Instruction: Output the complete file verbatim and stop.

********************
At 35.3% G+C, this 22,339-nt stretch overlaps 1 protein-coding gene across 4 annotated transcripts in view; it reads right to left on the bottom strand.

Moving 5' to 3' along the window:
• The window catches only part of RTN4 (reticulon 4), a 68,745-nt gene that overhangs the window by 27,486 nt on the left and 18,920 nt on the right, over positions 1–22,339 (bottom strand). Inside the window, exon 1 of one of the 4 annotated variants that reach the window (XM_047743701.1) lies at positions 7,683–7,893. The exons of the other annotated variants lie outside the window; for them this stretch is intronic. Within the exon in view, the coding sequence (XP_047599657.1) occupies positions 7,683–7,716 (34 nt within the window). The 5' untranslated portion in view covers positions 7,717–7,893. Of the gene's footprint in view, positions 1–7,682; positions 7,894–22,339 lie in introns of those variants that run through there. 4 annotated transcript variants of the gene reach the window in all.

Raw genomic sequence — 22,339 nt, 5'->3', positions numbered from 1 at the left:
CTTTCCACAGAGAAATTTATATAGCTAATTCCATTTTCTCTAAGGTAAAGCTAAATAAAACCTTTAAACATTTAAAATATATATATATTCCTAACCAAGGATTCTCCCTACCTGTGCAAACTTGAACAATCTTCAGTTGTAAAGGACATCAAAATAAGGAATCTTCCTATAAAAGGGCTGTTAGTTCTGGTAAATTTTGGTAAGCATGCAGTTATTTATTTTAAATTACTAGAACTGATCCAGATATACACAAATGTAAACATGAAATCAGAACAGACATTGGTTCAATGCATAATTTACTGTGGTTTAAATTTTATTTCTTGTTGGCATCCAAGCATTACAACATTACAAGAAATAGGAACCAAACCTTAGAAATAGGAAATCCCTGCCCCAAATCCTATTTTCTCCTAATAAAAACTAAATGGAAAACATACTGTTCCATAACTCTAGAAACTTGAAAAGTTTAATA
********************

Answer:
At 35.3% G+C, this 22,339-nt stretch overlaps 1 protein-coding gene across 4 annotated transcripts in view; it reads right to left on the bottom strand.

Moving 5' to 3' along the window:
• The window catches only part of RTN4 (reticulon 4), a 68,745-nt gene that overhangs the window by 27,486 nt on the left and 18,920 nt on the right, over positions 1–22,339 (bottom strand). Inside the window, exon 1 of one of the 4 annotated variants that reach the window (XM_047743701.1) lies at positions 7,683–7,893. The exons of the other annotated variants lie outside the window; for them this stretch is intronic. Within the exon in view, the coding sequence (XP_047599657.1) occupies positions 7,683–7,716 (34 nt within the window). The 5' untranslated portion in view covers positions 7,717–7,893. Of the gene's footprint in view, positions 1–7,682; positions 7,894–22,339 lie in introns of those variants that run through there. 4 annotated transcript variants of the gene reach the window in all.

Raw genomic sequence — 22,339 nt, 5'->3', positions numbered from 1 at the left:
CTTTCCACAGAGAAATTTATATAGCTAATTCCATTTTCTCTAAGGTAAAGCTAAATAAAACCTTTAAACATTTAAAATATATATATATTCCTAACCAAGGATTCTCCCTACCTGTGCAAACTTGAACAATCTTCAGTTGTAAAGGACATCAAAATAAGGAATCTTCCTATAAAAGGGCTGTTAGTTCTGGTAAATTTTGGTAAGCATGCAGTTATTTATTTTAAATTACTAGAACTGATCCAGATATACACAAATGTAAACATGAAATCAGAACAGACATTGGTTCAATGCATAATTTACTGTGGTTTAAATTTTATTTCTTGTTGGCATCCAAGCATTACAACATTACAAGAAATAGGAACCAAACCTTAGAAATAGGAAATCCCTGCCCCAAATCCTATTTTCTCCTAATAAAAACTAAATGGAAAACATACTGTTCCATAACTCTAGAAACTTGAAAAGTTTAATA